Institute for Literature and Arts
Poetic Grounds of Epic Formulae
Abstract: The study of oral formulae in the twentieth century had several phases. After the initial – very stimulating and influential – research by M. Parry and A. B. Lord, who focused on the technique of composing the poem and the mnemotechnic function of formulae, the focus at first shifted to the concept of performance (J. M. Foley), and then to the mental text (L. Honko), which introduced into research horizons social, ideological, psychological and mental conditions of improvisation, interaction between the singer and the audience, collective and individual factors of memorising, cultural representation, and the like. Although all the abovementioned aspects undoubtedly determine the structure of a specific variant, it should be kept in mind that formulae transcend concrete improvisations and connect different epic zones, different local traditions and different times. The formula precedes verbal improvisation both chronologically and logically. Therefore – before explaining the repeating of formulae by the needs and nature of improvisation (composition-in-performance) or the generating of formulae in specific variants by textualisation of mental text – we must explain the existence of the formula in the first place. This paper seeks to point out the complex system of factors that determine the genesis of formulae. Formulae are regarded as cultural codes, which combine elements from different spheres (the conceptualization of space, time, colour and so on, elements of rituals, customary norms, historical experience, life realities, ethics, etc.). Therefore, their structure is described in terms of hidden knowledge, hidden complexity, frame semantics, the tip of the iceberg, compressed meanings. Meanings “compressed” in the formulae are upgraded with new “income” in every new/concrete realisation (i.e. poem) and this is the area where aesthetics rivals poetics.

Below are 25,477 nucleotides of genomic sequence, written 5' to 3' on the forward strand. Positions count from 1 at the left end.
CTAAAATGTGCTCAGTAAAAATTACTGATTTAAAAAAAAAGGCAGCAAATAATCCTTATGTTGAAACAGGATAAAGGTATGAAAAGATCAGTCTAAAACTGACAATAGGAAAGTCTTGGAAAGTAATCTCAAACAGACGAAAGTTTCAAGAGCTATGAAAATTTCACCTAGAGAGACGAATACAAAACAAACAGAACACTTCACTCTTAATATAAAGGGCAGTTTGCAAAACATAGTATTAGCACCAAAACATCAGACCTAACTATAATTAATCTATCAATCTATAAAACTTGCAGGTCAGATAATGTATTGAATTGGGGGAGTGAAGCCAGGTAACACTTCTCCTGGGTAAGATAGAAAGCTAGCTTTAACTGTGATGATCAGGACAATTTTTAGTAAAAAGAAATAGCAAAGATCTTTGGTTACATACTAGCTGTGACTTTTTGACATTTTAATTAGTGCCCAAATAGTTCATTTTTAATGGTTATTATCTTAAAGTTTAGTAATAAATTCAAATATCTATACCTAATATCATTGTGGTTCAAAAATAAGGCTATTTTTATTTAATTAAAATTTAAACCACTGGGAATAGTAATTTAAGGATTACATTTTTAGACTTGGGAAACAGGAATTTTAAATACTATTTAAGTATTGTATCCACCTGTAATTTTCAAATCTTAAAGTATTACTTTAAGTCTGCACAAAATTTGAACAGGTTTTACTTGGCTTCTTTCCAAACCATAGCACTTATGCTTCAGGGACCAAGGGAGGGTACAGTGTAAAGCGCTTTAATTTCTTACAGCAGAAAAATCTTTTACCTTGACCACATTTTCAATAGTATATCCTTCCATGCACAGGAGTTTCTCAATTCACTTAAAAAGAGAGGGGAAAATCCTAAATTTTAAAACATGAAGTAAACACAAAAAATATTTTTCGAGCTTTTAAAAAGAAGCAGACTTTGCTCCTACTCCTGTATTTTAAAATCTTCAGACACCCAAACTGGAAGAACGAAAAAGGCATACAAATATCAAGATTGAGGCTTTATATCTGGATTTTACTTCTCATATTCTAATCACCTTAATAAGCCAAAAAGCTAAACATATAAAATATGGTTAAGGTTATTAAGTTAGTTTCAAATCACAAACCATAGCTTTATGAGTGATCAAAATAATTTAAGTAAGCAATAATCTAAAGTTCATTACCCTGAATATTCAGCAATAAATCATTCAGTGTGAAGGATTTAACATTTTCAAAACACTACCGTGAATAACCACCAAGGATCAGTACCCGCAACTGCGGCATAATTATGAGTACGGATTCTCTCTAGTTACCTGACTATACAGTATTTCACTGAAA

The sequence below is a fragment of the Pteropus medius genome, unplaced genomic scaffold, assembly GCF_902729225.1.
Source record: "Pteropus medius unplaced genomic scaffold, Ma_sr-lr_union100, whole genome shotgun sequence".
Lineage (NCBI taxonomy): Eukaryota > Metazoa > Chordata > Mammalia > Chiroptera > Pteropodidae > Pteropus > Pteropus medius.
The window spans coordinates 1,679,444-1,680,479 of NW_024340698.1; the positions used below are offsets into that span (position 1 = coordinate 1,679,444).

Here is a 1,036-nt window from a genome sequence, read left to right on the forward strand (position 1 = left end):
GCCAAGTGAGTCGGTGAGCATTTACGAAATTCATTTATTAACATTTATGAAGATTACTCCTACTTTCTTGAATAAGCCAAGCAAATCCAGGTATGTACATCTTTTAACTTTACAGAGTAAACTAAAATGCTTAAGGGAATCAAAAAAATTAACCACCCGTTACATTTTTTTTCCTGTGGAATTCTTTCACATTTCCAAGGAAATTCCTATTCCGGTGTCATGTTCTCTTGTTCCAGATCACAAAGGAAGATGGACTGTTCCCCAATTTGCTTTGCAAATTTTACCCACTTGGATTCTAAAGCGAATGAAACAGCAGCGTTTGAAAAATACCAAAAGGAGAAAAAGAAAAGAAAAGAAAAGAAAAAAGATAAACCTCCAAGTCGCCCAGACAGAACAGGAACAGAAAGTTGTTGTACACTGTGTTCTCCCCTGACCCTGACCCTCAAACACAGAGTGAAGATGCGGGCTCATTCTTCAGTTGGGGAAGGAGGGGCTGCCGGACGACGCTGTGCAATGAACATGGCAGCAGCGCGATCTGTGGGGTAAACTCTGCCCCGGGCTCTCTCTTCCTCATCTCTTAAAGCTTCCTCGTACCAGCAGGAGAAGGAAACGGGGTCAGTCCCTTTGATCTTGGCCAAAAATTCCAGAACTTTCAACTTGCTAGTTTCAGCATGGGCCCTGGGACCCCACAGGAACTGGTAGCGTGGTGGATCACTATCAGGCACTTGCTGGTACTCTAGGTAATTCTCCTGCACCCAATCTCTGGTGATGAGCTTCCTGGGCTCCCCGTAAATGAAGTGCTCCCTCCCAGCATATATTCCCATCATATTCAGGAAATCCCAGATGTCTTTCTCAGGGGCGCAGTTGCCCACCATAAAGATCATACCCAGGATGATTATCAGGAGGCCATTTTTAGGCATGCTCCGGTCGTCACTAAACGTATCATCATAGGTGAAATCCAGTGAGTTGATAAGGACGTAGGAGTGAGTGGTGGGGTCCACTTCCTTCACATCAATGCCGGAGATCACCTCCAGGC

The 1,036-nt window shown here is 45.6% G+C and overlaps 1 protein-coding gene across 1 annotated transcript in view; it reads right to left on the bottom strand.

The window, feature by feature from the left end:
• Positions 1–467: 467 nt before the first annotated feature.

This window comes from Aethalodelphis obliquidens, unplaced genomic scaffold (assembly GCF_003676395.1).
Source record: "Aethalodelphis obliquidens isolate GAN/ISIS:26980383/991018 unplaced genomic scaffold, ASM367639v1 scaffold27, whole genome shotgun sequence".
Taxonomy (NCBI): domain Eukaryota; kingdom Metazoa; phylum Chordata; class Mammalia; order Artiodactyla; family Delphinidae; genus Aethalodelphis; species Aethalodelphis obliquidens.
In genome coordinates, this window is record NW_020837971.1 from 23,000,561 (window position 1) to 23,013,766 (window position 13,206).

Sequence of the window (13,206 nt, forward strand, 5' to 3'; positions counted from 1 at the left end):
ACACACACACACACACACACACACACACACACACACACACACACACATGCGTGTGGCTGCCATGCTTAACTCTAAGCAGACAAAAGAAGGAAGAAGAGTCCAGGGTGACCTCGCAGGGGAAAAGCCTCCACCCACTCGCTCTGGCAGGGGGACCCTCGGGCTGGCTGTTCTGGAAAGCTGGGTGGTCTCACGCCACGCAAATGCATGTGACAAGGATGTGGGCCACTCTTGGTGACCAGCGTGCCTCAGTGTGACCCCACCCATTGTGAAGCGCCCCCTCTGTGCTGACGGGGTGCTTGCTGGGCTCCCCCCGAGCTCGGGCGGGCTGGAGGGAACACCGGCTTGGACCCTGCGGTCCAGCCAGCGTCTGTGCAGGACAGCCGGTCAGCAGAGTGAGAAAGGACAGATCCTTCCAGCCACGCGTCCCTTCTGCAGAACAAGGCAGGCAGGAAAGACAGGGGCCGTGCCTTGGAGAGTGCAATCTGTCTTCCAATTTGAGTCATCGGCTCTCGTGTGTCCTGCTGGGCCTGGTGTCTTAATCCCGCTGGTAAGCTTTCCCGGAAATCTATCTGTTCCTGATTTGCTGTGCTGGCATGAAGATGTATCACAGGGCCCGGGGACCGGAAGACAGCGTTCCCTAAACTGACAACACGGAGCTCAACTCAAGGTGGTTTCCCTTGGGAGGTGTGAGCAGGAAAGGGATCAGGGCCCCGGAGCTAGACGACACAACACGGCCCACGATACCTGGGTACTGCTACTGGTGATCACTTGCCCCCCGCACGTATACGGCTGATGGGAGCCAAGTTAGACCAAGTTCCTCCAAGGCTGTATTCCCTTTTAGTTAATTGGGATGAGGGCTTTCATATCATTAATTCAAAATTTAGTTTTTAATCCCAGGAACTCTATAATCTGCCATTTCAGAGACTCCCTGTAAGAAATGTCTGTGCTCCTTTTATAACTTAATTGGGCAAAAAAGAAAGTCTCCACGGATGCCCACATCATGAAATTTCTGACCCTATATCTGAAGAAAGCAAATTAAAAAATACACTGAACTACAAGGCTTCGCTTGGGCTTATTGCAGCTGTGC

Keywords: oral formulae, oral epics, poetics, conceptualization of space and time, South Slavic tradition, folklore